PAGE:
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Consider the problem stated as follows:

A signal y passes through a high pass filter $\frac{s}{s + ω }$. A high pass filter with cutoff frequency ω isolates the variations of this optimized variable from its average value. The state that represents the high pass filter is denoted by η. In the literature, the equation is represented as: $\frac{d η}{d t } = - ω η + ω y$.

My question is, which principle did they use to arrive at that equation. I know that the inverse Laplace transform of $\frac{s}{s + ω }$. will result in a differential equation, as it is being multiplied by s. However, I don’t know how to compute $\frac{s}{s + ω } * y$.

I have attached a screenshot of the control diagenter image description hereram. I will really appreciate it if someone can please explain this concept to me.

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It can be noted that the high-pass filter can also be written as

$$ \frac{s}{s + \omega} = 1 - \frac{\omega}{s + \omega}, $$

such that

$$ \frac{s}{s + \omega} Y(s) = Y(s) - \underbrace{\frac{\omega}{s + \omega} Y(s)}_{\mathcal{L}\{\eta(t)\}(s)}, $$

with $Y(s) = \mathcal{L}\{y(t)\}(s)$ denoting the Laplace transform of $y(t)$.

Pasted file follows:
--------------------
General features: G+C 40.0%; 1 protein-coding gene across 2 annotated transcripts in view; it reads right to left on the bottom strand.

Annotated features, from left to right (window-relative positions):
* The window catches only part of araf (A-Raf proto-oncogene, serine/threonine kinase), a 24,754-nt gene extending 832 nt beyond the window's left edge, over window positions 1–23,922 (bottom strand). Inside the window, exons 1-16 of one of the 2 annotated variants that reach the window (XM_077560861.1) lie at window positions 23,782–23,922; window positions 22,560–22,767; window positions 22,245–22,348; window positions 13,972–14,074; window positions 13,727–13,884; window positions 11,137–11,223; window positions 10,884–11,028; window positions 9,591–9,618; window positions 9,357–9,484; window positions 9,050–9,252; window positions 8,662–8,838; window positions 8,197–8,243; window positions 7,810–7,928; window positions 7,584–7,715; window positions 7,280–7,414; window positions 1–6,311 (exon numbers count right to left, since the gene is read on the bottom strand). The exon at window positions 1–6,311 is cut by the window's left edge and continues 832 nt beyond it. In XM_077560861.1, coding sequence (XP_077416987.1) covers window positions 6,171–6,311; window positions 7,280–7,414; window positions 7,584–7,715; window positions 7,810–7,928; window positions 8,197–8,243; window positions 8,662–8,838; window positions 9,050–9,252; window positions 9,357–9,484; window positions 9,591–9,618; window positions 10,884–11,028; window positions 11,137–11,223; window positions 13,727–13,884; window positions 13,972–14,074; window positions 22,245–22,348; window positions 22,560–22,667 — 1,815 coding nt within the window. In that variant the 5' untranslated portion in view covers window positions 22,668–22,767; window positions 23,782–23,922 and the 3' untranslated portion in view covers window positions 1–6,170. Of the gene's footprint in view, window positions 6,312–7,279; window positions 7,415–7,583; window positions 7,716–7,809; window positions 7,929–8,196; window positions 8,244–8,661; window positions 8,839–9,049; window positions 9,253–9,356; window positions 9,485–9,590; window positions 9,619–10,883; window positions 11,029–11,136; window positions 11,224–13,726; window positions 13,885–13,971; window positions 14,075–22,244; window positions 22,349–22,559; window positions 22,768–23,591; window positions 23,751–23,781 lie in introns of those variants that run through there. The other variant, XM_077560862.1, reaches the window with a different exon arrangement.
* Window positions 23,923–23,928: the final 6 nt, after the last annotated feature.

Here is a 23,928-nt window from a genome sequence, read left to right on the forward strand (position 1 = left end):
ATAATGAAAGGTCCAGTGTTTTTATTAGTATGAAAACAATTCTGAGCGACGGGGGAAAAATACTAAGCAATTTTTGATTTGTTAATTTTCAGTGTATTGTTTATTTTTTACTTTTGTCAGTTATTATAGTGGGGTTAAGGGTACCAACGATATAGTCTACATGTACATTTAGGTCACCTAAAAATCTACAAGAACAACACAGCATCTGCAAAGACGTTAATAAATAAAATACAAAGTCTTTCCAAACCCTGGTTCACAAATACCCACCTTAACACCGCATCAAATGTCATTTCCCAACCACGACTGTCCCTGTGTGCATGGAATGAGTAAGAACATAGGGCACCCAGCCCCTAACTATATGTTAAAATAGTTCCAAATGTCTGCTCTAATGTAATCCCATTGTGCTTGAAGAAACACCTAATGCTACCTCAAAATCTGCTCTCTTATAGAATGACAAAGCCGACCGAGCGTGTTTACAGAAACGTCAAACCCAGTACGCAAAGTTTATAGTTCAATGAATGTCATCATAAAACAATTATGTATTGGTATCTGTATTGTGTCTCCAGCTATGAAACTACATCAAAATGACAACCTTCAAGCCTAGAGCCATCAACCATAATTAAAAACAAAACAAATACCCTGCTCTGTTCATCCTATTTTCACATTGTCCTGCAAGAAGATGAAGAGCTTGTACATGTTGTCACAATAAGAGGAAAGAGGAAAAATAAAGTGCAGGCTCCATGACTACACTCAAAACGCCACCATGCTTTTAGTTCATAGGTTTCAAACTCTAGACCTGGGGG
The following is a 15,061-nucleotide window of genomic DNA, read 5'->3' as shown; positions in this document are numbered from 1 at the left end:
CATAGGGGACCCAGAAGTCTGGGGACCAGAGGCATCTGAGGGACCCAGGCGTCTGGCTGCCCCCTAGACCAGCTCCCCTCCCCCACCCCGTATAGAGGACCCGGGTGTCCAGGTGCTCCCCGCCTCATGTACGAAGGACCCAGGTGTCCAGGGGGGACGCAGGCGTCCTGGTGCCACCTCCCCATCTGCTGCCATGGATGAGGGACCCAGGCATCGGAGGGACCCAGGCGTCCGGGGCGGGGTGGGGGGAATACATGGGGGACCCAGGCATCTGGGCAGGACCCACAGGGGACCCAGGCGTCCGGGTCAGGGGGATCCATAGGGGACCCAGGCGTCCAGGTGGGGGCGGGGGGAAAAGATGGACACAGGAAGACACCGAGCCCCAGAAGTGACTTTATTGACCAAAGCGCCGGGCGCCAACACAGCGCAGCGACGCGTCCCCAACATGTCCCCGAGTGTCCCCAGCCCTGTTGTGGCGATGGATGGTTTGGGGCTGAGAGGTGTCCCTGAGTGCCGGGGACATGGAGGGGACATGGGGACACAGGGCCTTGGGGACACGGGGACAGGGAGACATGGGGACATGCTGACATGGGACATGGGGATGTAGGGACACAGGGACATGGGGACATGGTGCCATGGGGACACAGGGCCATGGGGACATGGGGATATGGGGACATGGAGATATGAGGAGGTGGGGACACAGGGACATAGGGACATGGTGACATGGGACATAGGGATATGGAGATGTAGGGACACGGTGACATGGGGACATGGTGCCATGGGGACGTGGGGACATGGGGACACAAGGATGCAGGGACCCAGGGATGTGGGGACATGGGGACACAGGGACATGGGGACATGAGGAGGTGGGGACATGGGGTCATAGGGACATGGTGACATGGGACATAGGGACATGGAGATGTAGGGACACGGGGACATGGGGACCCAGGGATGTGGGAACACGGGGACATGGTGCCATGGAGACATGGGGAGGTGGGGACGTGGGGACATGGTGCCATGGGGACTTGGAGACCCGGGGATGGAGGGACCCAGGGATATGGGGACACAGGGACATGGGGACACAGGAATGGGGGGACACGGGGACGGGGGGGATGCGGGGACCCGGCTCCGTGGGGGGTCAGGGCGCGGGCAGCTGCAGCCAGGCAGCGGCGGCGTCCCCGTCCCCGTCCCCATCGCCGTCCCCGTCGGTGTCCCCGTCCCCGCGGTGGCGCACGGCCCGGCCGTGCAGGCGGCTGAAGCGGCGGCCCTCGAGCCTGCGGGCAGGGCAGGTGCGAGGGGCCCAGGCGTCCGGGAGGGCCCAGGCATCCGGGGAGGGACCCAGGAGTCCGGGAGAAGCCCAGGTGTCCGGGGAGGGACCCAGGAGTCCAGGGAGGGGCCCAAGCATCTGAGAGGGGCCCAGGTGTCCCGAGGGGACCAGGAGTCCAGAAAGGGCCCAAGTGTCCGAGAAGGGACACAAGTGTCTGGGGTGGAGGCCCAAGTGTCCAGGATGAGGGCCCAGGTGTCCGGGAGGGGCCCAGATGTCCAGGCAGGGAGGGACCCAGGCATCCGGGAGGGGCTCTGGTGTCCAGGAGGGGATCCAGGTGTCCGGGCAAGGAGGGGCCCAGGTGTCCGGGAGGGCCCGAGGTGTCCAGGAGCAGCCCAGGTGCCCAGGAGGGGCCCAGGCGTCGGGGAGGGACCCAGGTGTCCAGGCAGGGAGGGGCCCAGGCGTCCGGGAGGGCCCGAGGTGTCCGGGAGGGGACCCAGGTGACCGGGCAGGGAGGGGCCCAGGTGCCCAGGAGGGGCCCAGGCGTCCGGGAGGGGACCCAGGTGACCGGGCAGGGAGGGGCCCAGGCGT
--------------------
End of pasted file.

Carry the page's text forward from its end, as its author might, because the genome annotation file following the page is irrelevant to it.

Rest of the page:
In order to show that the second term indeed matches $\mathcal{L}\{\eta(t)\}(s)$ one can use that multiplying by $s$ in the $s$-domain is equivalent to taking the derivative with respect to time in the time-domain. Therefore, the following equations are all equivalent

\begin{align} \mathcal{L}\{\eta(t)\}(s) &= \frac{\omega}{s + \omega} \mathcal{L}\{y(t)\}(s), \\ (s + \omega)\,\mathcal{L}\{\eta(t)\}(s) &= \omega\,\mathcal{L}\{y(t)\}(s), \\ \frac{d\,\eta(t)}{dt} + \omega\,\eta(t) &= \omega\,y(t), \\ \frac{d\,\eta(t)}{dt} &= \omega\,(y(t) - \eta(t)). \end{align}


One could also try to calculate $\frac{s}{s + \omega} Y(s)$ directly by first differentiating $y(t)$ with respect to time and then passing it through a low-pass filter. However, in general one can not calculate the derivative of every input $y(t)$. Therefore, splitting the high-pass filter into a direct feedthrough minus a low-pass filter makes for a more robust of a calculating the high-pass filter output.

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  • $\begingroup$ You are a lifesaver. Thank you. $\endgroup$ – Tee Jan 28 at 5:38
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You can show it with Laplace transform. Let's say Y = ℒ[y], H = ℒ[η], and ω_p is the filter pole. (Let's not simply call it ω -- when omega is used as a parameter rather than a variable, a subscript should be added for clarity)


dη / dt = ω_p (y - η)

... transform ...

s * H = ω_p ( Y - H )

s * H / ω_p = Y - H

Y = H ( 1 + s/ω_p )

H/Y = 1 / ( 1 + s/ω_p )

which happens to be (surprise!) the transfer function of a one-pole LPF with pole at ω_p.

Thus H and η are the output of an LPF

And so finally, (Y-H), in frequency domain, is (input - LPF), which is HPF here


I.e., the transfer functions for LPF = ω_p / ( s + ω_p ), and HPF = s / ( s + ω_p) add up to one.

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